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This question already has an answer here:

Consider the polynomial
$$p(x) = a_0 + a_1x + a_2x^2 + · · · + a_nx^n$$ where $a_0, a_1, . . . , a_n ∈ \Bbb Z$. Show that if $p(x_i) = 7$ for 4 distinct integers $x_0, x_1, x_2, x_3$, then $p(z) \neq 14$ for any $z ∈ \Bbb Z$.

How do I start this question?

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marked as duplicate by Bill Dubuque polynomials Dec 14 '16 at 18:49

This question has been asked before and already has an answer. If those answers do not fully address your question, please ask a new question.

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Let $q(x)=p(x)-7$. Now the problem becomes:

Show that if $q(x_i)=0$ for $4$ distinct integers $x_0,x_1,x_2,x_3,$ then $q(z) \ne 7$ for any $z \in \mathbb Z$

But if $q(x_i) = 0$ for $i=0,\ldots,3,$ then

$$q(x)=(x-x_0)(x-x_1)(x-x_2)(x-x_3)r(x)$$

for some integer polynomial $r(x)$. Suppose $q(z) = 7$ for some $z \in \mathbb Z$. Can you see the contradiction?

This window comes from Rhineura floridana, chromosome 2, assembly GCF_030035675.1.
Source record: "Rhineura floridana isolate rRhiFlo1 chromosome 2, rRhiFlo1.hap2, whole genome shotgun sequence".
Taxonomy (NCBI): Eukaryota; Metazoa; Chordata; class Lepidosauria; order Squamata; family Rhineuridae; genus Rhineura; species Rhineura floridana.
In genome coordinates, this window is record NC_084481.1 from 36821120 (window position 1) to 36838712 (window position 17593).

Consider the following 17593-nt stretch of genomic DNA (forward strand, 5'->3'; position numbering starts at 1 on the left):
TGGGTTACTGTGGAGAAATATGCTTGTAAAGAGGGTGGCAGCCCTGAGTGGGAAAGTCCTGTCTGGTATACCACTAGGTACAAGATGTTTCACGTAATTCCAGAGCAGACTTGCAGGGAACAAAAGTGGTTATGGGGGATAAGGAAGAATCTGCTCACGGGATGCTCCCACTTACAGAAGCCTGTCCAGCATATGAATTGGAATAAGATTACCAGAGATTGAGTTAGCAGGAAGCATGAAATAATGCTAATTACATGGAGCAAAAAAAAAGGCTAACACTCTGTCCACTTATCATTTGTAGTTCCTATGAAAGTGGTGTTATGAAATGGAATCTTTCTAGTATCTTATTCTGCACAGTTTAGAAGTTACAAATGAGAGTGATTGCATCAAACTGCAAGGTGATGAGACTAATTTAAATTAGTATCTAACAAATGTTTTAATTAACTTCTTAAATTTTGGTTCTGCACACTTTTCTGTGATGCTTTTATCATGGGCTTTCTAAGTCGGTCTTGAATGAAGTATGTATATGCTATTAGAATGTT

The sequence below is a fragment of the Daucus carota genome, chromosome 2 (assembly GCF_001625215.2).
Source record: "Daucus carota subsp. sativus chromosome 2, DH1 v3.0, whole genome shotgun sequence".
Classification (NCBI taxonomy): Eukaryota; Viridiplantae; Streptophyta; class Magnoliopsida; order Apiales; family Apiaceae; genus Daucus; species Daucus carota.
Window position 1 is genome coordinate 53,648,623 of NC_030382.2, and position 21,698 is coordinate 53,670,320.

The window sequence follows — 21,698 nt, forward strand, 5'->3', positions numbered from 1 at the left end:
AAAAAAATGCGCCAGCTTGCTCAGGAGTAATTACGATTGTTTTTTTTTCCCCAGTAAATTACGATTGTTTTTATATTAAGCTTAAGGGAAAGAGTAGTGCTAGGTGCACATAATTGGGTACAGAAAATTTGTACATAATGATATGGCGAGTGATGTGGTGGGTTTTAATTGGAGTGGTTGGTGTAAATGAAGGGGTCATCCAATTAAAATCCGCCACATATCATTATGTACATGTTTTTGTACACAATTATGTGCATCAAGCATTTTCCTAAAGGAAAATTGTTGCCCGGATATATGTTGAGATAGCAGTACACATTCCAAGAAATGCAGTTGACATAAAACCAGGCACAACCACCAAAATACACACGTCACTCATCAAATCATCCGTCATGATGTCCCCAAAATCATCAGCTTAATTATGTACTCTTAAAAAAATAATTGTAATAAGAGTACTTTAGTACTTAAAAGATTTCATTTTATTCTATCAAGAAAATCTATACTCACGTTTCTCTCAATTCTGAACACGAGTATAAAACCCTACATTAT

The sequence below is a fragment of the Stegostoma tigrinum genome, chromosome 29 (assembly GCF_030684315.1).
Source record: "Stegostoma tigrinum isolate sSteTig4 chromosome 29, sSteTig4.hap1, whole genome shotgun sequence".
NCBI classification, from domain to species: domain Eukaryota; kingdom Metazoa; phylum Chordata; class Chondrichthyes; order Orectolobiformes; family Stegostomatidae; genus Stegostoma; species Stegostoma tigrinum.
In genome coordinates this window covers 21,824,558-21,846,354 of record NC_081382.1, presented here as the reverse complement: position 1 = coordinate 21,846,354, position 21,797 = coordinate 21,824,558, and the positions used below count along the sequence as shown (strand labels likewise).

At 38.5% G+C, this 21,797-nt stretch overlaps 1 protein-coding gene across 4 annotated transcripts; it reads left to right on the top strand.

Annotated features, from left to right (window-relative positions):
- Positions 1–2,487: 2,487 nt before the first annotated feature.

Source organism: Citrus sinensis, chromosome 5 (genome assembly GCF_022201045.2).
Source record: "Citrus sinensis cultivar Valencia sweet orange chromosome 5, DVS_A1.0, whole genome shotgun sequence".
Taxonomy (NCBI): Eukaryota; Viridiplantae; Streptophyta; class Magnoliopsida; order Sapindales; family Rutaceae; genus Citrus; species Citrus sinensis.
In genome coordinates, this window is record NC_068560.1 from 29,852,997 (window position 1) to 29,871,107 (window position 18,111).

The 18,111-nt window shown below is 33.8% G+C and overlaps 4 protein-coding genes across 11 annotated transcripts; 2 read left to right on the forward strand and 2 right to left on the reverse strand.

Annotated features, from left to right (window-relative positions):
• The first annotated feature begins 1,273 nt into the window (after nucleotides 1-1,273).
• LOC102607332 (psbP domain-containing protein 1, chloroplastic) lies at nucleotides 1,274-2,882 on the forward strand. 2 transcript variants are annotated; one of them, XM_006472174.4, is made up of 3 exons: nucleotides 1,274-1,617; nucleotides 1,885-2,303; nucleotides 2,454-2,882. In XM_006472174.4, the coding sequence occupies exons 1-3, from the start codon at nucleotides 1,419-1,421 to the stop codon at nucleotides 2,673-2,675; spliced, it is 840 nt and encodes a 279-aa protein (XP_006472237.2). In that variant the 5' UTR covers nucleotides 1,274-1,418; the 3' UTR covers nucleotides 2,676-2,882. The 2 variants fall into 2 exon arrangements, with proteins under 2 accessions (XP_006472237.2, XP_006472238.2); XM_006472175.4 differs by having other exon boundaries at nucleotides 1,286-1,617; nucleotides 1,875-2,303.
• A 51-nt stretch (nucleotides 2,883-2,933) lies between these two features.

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  • $\begingroup$ Sorry, I don't get it $\endgroup$ – user286826 Jan 19 '16 at 1:01
  • $\begingroup$ If $q(z)=7$, then what possible values can $z-x_0,\ldots,z-x_3$ have? Remember, they are all different. $\endgroup$ – TonyK Jan 19 '16 at 1:03
  • $\begingroup$ I get it. 7 is prime so $z−x_0,…,z−x_3$ don't exist. $\endgroup$ – user286826 Jan 19 '16 at 1:09
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    $\begingroup$ Right! You can have at most three distinct integers whose product divides $7$. For instance, $1, 7, -1$. $\endgroup$ – TonyK Jan 19 '16 at 1:19

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